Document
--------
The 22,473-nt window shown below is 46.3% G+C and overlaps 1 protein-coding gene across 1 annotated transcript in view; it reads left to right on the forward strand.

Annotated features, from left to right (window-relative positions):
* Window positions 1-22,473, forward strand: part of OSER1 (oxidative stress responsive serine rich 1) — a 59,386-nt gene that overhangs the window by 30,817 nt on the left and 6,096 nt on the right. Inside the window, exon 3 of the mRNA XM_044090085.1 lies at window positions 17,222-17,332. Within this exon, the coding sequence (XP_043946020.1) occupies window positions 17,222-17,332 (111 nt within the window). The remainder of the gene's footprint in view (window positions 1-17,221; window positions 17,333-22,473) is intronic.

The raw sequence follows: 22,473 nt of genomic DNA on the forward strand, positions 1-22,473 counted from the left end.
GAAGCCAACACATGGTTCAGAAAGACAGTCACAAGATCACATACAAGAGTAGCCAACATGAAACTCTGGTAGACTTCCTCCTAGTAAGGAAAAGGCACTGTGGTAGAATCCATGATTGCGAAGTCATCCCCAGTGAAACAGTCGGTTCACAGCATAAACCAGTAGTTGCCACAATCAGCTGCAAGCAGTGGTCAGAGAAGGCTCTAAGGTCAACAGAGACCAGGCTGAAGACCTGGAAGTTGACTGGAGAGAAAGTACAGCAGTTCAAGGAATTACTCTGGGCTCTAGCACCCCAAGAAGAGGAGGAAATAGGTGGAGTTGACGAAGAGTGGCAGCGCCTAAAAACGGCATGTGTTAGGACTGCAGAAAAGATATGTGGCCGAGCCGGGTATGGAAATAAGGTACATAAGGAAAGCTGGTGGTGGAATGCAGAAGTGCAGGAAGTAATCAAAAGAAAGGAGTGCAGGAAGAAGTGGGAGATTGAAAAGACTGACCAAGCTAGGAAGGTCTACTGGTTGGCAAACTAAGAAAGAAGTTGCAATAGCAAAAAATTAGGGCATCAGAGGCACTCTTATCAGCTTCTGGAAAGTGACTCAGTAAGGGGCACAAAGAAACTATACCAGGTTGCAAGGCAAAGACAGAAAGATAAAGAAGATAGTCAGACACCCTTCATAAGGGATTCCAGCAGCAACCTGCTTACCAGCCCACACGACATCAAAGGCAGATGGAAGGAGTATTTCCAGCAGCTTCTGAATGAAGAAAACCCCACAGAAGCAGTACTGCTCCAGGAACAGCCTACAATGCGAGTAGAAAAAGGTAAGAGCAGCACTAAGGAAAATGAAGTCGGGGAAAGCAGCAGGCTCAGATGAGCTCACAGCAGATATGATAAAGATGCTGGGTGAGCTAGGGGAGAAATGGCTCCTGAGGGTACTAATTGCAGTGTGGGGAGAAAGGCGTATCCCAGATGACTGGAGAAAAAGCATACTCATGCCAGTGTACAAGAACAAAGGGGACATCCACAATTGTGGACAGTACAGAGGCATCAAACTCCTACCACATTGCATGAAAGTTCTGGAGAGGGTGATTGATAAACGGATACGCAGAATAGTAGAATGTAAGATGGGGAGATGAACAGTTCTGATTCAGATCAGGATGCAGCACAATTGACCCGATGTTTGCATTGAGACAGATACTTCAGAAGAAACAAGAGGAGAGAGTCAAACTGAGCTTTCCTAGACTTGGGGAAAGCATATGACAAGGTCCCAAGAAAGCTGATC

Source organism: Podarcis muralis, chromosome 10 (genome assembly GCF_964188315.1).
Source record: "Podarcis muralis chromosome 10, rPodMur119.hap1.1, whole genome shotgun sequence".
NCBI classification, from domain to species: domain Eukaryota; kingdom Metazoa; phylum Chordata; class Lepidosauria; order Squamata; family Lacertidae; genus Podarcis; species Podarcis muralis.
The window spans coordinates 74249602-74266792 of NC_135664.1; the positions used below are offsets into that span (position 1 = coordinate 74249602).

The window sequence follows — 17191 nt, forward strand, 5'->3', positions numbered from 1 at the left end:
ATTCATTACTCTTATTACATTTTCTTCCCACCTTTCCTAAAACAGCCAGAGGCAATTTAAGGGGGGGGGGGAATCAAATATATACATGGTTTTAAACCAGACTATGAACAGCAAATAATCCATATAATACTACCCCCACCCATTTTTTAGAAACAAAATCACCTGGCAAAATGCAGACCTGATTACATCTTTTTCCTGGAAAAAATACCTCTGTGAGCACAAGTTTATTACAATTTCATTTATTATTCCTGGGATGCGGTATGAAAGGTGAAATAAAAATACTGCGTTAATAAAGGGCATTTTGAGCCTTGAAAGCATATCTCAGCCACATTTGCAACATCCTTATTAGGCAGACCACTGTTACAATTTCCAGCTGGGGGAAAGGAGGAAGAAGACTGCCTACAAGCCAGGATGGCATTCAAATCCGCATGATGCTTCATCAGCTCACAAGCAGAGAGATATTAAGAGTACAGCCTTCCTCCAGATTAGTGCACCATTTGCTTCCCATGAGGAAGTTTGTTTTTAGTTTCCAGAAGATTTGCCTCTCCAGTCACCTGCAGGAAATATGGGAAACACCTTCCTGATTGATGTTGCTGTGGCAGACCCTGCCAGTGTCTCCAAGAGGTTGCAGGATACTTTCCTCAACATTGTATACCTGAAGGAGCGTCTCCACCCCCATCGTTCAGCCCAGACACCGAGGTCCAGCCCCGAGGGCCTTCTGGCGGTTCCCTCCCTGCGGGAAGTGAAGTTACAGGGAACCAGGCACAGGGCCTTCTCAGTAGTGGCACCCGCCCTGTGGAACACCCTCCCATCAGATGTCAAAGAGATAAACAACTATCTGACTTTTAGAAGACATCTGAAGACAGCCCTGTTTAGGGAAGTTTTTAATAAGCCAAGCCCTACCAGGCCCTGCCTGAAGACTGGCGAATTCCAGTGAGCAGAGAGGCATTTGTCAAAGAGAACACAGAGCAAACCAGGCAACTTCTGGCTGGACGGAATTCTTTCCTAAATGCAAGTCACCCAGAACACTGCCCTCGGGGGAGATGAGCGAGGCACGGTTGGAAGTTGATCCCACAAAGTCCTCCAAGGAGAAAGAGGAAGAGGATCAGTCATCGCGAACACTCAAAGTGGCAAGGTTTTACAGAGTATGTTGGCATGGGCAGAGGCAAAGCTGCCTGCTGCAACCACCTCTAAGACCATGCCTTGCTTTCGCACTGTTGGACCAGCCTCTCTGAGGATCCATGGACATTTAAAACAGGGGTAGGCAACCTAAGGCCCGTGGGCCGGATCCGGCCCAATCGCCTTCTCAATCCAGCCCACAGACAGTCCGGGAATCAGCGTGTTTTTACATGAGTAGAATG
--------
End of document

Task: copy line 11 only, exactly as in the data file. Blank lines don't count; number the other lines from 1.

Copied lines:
ATTCATTACTCTTATTACATTTTCTTCCCACCTTTCCTAAAACAGCCAGAGGCAATTTAAGGGGGGGGGGGAATCAAATATATACATGGTTTTAAACCAGACTATGAACAGCAAATAATCCATATAATACTACCCCCACCCATTTTTTAGAAACAAAATCACCTGGCAAAATGCAGACCTGATTACATCTTTTTCCTGGAAAAAATACCTCTGTGAGCACAAGTTTATTACAATTTCATTTATTATTCCTGGGATGCGGTATGAAAGGTGAAATAAAAATACTGCGTTAATAAAGGGCATTTTGAGCCTTGAAAGCATATCTCAGCCACATTTGCAACATCCTTATTAGGCAGACCACTGTTACAATTTCCAGCTGGGGGAAAGGAGGAAGAAGACTGCCTACAAGCCAGGATGGCATTCAAATCCGCATGATGCTTCATCAGCTCACAAGCAGAGAGATATTAAGAGTACAGCCTTCCTCCAGATTAGTGCACCATTTGCTTCCCATGAGGAAGTTTGTTTTTAGTTTCCAGAAGATTTGCCTCTCCAGTCACCTGCAGGAAATATGGGAAACACCTTCCTGATTGATGTTGCTGTGGCAGACCCTGCCAGTGTCTCCAAGAGGTTGCAGGATACTTTCCTCAACATTGTATACCTGAAGGAGCGTCTCCACCCCCATCGTTCAGCCCAGACACCGAGGTCCAGCCCCGAGGGCCTTCTGGCGGTTCCCTCCCTGCGGGAAGTGAAGTTACAGGGAACCAGGCACAGGGCCTTCTCAGTAGTGGCACCCGCCCTGTGGAACACCCTCCCATCAGATGTCAAAGAGATAAACAACTATCTGACTTTTAGAAGACATCTGAAGACAGCCCTGTTTAGGGAAGTTTTTAATAAGCCAAGCCCTACCAGGCCCTGCCTGAAGACTGGCGAATTCCAGTGAGCAGAGAGGCATTTGTCAAAGAGAACACAGAGCAAACCAGGCAACTTCTGGCTGGACGGAATTCTTTCCTAAATGCAAGTCACCCAGAACACTGCCCTCGGGGGAGATGAGCGAGGCACGGTTGGAAGTTGATCCCACAAAGTCCTCCAAGGAGAAAGAGGAAGAGGATCAGTCATCGCGAACACTCAAAGTGGCAAGGTTTTACAGAGTATGTTGGCATGGGCAGAGGCAAAGCTGCCTGCTGCAACCACCTCTAAGACCATGCCTTGCTTTCGCACTGTTGGACCAGCCTCTCTGAGGATCCATGGACATTTAAAACAGGGGTAGGCAACCTAAGGCCCGTGGGCCGGATCCGGCCCAATCGCCTTCTCAATCCAGCCCACAGACAGTCCGGGAATCAGCGTGTTTTTACATGAGTAGAATG